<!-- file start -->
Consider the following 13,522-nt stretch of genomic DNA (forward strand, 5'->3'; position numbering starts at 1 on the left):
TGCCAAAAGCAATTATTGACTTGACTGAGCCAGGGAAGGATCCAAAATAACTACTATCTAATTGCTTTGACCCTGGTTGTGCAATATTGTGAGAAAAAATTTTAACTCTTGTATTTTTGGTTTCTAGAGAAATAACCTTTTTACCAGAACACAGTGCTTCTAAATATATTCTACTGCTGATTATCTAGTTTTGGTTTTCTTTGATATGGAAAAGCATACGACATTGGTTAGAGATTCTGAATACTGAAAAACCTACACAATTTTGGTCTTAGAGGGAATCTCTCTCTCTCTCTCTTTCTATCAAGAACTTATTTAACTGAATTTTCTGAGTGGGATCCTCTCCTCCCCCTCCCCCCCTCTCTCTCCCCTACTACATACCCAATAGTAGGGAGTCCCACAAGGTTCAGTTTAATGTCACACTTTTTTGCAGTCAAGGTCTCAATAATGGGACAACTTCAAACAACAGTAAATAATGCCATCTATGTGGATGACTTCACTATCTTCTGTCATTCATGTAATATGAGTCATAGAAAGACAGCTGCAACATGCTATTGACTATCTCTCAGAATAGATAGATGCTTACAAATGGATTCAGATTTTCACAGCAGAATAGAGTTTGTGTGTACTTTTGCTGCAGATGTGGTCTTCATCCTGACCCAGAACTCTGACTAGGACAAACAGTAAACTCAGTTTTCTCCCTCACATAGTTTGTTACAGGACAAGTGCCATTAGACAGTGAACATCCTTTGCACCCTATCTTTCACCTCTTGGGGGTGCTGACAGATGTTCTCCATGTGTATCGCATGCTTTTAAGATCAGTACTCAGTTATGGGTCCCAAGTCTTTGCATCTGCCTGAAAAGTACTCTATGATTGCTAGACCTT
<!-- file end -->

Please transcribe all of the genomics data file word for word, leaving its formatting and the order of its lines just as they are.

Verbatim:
Consider the following 13,522-nt stretch of genomic DNA (forward strand, 5'->3'; position numbering starts at 1 on the left):
TGCCAAAAGCAATTATTGACTTGACTGAGCCAGGGAAGGATCCAAAATAACTACTATCTAATTGCTTTGACCCTGGTTGTGCAATATTGTGAGAAAAAATTTTAACTCTTGTATTTTTGGTTTCTAGAGAAATAACCTTTTTACCAGAACACAGTGCTTCTAAATATATTCTACTGCTGATTATCTAGTTTTGGTTTTCTTTGATATGGAAAAGCATACGACATTGGTTAGAGATTCTGAATACTGAAAAACCTACACAATTTTGGTCTTAGAGGGAATCTCTCTCTCTCTCTCTTTCTATCAAGAACTTATTTAACTGAATTTTCTGAGTGGGATCCTCTCCTCCCCCTCCCCCCCTCTCTCTCCCCTACTACATACCCAATAGTAGGGAGTCCCACAAGGTTCAGTTTAATGTCACACTTTTTTGCAGTCAAGGTCTCAATAATGGGACAACTTCAAACAACAGTAAATAATGCCATCTATGTGGATGACTTCACTATCTTCTGTCATTCATGTAATATGAGTCATAGAAAGACAGCTGCAACATGCTATTGACTATCTCTCAGAATAGATAGATGCTTACAAATGGATTCAGATTTTCACAGCAGAATAGAGTTTGTGTGTACTTTTGCTGCAGATGTGGTCTTCATCCTGACCCAGAACTCTGACTAGGACAAACAGTAAACTCAGTTTTCTCCCTCACATAGTTTGTTACAGGACAAGTGCCATTAGACAGTGAACATCCTTTGCACCCTATCTTTCACCTCTTGGGGGTGCTGACAGATGTTCTCCATGTGTATCGCATGCTTTTAAGATCAGTACTCAGTTATGGGTCCCAAGTCTTTGCATCTGCCTGAAAAGTACTCTATGATTGCTAGACCTT